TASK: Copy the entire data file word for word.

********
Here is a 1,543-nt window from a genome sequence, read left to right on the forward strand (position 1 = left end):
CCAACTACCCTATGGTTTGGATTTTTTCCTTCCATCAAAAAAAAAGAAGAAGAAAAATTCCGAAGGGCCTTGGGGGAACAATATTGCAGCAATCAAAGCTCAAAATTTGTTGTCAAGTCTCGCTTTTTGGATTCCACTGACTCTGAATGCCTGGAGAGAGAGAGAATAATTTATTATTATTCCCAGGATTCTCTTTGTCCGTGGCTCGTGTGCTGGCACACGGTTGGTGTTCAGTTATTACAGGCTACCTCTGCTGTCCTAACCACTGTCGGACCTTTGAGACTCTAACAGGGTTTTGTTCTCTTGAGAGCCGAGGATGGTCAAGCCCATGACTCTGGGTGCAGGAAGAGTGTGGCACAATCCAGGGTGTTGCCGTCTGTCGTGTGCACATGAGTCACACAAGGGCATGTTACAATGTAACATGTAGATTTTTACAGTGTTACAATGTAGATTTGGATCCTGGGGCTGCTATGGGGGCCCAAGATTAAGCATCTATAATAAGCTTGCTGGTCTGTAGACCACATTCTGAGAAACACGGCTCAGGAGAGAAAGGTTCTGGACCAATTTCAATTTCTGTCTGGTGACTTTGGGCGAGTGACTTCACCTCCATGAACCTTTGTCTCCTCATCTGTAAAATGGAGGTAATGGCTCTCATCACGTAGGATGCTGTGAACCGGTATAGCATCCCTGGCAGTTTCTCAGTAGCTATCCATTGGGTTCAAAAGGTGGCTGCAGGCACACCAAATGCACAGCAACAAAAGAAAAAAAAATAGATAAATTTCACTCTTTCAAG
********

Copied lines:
Here is a 1,543-nt window from a genome sequence, read left to right on the forward strand (position 1 = left end):
CCAACTACCCTATGGTTTGGATTTTTTCCTTCCATCAAAAAAAAAGAAGAAGAAAAATTCCGAAGGGCCTTGGGGGAACAATATTGCAGCAATCAAAGCTCAAAATTTGTTGTCAAGTCTCGCTTTTTGGATTCCACTGACTCTGAATGCCTGGAGAGAGAGAGAATAATTTATTATTATTCCCAGGATTCTCTTTGTCCGTGGCTCGTGTGCTGGCACACGGTTGGTGTTCAGTTATTACAGGCTACCTCTGCTGTCCTAACCACTGTCGGACCTTTGAGACTCTAACAGGGTTTTGTTCTCTTGAGAGCCGAGGATGGTCAAGCCCATGACTCTGGGTGCAGGAAGAGTGTGGCACAATCCAGGGTGTTGCCGTCTGTCGTGTGCACATGAGTCACACAAGGGCATGTTACAATGTAACATGTAGATTTTTACAGTGTTACAATGTAGATTTGGATCCTGGGGCTGCTATGGGGGCCCAAGATTAAGCATCTATAATAAGCTTGCTGGTCTGTAGACCACATTCTGAGAAACACGGCTCAGGAGAGAAAGGTTCTGGACCAATTTCAATTTCTGTCTGGTGACTTTGGGCGAGTGACTTCACCTCCATGAACCTTTGTCTCCTCATCTGTAAAATGGAGGTAATGGCTCTCATCACGTAGGATGCTGTGAACCGGTATAGCATCCCTGGCAGTTTCTCAGTAGCTATCCATTGGGTTCAAAAGGTGGCTGCAGGCACACCAAATGCACAGCAACAAAAGAAAAAAAAATAGATAAATTTCACTCTTTCAAG